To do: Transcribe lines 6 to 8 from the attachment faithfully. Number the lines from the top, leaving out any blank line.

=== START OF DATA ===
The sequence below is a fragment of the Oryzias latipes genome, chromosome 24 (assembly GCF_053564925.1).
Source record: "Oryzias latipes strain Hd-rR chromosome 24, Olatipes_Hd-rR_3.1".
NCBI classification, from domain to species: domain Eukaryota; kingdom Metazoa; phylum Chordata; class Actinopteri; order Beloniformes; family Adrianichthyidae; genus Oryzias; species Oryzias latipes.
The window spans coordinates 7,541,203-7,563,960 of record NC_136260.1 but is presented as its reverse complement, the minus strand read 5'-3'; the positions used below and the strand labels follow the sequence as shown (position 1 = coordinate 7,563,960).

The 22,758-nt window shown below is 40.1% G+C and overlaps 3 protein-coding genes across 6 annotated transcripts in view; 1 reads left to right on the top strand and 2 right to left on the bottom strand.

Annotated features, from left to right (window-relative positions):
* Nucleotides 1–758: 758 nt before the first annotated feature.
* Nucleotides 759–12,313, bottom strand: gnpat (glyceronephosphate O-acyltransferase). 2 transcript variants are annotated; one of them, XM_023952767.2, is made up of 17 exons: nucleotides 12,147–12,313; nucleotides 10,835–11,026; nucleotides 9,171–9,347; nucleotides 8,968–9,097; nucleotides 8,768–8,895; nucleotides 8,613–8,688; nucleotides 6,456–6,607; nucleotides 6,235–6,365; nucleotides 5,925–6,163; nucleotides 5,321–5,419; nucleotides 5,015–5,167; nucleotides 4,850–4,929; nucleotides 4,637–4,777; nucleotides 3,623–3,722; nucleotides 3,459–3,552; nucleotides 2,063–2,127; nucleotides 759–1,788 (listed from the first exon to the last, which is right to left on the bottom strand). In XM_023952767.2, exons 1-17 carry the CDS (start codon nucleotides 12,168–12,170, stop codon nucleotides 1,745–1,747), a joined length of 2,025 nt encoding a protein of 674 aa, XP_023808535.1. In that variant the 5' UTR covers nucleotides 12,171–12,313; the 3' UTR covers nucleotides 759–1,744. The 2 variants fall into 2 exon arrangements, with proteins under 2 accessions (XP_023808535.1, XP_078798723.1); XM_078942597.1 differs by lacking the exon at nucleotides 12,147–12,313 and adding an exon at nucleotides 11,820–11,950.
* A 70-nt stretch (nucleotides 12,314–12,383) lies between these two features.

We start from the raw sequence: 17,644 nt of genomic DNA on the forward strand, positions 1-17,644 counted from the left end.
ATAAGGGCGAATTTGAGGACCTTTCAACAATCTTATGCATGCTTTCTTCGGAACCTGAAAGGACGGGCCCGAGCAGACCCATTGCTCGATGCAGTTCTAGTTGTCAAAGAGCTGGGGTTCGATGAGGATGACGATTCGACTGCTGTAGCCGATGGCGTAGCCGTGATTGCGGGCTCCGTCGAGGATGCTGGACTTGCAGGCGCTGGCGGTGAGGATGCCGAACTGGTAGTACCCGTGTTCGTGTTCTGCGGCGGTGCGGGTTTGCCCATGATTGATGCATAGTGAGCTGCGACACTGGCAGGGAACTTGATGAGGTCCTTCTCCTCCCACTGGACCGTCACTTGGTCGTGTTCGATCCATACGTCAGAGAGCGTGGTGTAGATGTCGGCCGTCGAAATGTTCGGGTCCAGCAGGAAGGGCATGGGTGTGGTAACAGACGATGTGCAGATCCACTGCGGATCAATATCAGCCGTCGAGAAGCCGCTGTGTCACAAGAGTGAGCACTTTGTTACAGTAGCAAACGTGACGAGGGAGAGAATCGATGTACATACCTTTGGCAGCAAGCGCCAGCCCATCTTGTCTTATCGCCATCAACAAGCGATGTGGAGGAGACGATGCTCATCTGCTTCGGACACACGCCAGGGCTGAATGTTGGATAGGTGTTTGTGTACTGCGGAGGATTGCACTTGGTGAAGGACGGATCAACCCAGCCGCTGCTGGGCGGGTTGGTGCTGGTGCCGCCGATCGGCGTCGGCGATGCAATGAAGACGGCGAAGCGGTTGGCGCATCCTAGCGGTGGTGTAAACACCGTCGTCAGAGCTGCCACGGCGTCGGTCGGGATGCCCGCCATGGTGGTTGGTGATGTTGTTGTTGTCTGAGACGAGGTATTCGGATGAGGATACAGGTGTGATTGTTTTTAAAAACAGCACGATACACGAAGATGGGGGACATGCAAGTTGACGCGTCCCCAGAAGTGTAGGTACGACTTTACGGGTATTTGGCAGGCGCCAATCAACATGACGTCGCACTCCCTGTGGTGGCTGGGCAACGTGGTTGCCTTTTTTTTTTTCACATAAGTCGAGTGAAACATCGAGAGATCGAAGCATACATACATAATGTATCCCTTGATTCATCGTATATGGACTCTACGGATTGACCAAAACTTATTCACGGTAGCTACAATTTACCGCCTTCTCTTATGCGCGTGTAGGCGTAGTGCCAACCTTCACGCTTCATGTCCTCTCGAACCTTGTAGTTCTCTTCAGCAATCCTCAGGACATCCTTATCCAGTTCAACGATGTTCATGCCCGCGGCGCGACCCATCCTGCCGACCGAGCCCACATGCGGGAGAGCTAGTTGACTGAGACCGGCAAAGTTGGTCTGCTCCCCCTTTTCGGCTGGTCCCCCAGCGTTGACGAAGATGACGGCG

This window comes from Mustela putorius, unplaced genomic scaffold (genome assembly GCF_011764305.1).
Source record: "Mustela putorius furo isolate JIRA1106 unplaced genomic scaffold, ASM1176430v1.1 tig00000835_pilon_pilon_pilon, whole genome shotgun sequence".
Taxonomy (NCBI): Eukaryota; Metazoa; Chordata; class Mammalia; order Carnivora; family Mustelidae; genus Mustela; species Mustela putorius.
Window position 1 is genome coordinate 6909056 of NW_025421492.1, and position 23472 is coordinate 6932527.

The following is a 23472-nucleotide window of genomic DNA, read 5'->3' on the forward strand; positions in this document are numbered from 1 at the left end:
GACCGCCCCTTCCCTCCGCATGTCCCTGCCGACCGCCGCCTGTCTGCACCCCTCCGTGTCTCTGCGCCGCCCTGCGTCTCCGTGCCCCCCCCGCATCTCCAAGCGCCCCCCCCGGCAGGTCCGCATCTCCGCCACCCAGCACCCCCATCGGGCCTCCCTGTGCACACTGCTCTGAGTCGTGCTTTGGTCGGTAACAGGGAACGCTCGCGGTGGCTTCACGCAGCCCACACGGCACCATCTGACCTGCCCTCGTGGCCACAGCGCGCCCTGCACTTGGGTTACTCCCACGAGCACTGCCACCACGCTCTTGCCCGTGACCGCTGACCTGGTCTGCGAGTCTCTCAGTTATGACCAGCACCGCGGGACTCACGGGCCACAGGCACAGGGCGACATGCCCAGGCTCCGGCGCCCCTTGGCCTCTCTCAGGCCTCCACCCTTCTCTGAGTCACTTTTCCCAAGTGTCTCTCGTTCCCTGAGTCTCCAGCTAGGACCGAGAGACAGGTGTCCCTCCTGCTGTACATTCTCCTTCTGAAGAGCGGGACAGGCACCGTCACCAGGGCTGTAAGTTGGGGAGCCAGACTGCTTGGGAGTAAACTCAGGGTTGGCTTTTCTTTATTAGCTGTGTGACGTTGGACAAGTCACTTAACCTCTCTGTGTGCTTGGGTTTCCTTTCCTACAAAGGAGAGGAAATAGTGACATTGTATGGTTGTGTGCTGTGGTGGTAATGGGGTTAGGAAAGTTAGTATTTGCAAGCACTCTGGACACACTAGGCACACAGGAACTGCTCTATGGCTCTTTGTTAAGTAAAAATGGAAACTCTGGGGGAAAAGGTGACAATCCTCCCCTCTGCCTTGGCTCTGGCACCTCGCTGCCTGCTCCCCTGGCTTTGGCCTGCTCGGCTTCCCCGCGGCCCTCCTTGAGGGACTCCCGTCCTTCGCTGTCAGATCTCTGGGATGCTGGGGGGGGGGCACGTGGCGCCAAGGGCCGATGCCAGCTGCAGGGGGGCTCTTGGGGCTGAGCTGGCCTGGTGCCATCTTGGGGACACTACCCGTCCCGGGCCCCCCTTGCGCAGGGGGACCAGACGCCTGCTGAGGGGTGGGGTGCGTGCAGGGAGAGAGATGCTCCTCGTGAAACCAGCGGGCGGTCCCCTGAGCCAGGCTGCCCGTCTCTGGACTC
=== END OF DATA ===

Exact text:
Annotated features, from left to right (window-relative positions):
* Nucleotides 1–758: 758 nt before the first annotated feature.
* Nucleotides 759–12,313, bottom strand: gnpat (glyceronephosphate O-acyltransferase). 2 transcript variants are annotated; one of them, XM_023952767.2, is made up of 17 exons: nucleotides 12,147–12,313; nucleotides 10,835–11,026; nucleotides 9,171–9,347; nucleotides 8,968–9,097; nucleotides 8,768–8,895; nucleotides 8,613–8,688; nucleotides 6,456–6,607; nucleotides 6,235–6,365; nucleotides 5,925–6,163; nucleotides 5,321–5,419; nucleotides 5,015–5,167; nucleotides 4,850–4,929; nucleotides 4,637–4,777; nucleotides 3,623–3,722; nucleotides 3,459–3,552; nucleotides 2,063–2,127; nucleotides 759–1,788 (listed from the first exon to the last, which is right to left on the bottom strand). In XM_023952767.2, exons 1-17 carry the CDS (start codon nucleotides 12,168–12,170, stop codon nucleotides 1,745–1,747), a joined length of 2,025 nt encoding a protein of 674 aa, XP_023808535.1. In that variant the 5' UTR covers nucleotides 12,171–12,313; the 3' UTR covers nucleotides 759–1,744. The 2 variants fall into 2 exon arrangements, with proteins under 2 accessions (XP_023808535.1, XP_078798723.1); XM_078942597.1 differs by lacking the exon at nucleotides 12,147–12,313 and adding an exon at nucleotides 11,820–11,950.